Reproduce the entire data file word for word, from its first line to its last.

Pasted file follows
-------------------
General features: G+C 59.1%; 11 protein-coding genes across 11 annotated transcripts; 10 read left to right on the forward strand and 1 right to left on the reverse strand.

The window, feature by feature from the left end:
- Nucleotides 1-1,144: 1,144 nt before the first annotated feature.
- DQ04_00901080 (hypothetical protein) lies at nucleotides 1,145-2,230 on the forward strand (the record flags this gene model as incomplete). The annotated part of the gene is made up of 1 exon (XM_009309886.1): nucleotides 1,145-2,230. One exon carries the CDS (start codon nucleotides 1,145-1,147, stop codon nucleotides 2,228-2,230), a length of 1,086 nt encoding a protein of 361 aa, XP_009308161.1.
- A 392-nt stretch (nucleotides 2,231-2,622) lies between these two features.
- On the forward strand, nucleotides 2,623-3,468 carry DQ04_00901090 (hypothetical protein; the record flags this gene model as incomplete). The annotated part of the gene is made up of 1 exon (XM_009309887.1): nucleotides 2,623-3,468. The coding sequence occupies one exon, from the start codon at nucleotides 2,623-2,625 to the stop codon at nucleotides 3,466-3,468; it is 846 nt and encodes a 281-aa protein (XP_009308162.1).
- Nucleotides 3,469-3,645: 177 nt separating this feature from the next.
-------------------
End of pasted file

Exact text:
General features: G+C 59.1%; 11 protein-coding genes across 11 annotated transcripts; 10 read left to right on the forward strand and 1 right to left on the reverse strand.

The window, feature by feature from the left end:
- Nucleotides 1-1,144: 1,144 nt before the first annotated feature.
- DQ04_00901080 (hypothetical protein) lies at nucleotides 1,145-2,230 on the forward strand (the record flags this gene model as incomplete). The annotated part of the gene is made up of 1 exon (XM_009309886.1): nucleotides 1,145-2,230. One exon carries the CDS (start codon nucleotides 1,145-1,147, stop codon nucleotides 2,228-2,230), a length of 1,086 nt encoding a protein of 361 aa, XP_009308161.1.
- A 392-nt stretch (nucleotides 2,231-2,622) lies between these two features.
- On the forward strand, nucleotides 2,623-3,468 carry DQ04_00901090 (hypothetical protein; the record flags this gene model as incomplete). The annotated part of the gene is made up of 1 exon (XM_009309887.1): nucleotides 2,623-3,468. The coding sequence occupies one exon, from the start codon at nucleotides 2,623-2,625 to the stop codon at nucleotides 3,466-3,468; it is 846 nt and encodes a 281-aa protein (XP_009308162.1).
- Nucleotides 3,469-3,645: 177 nt separating this feature from the next.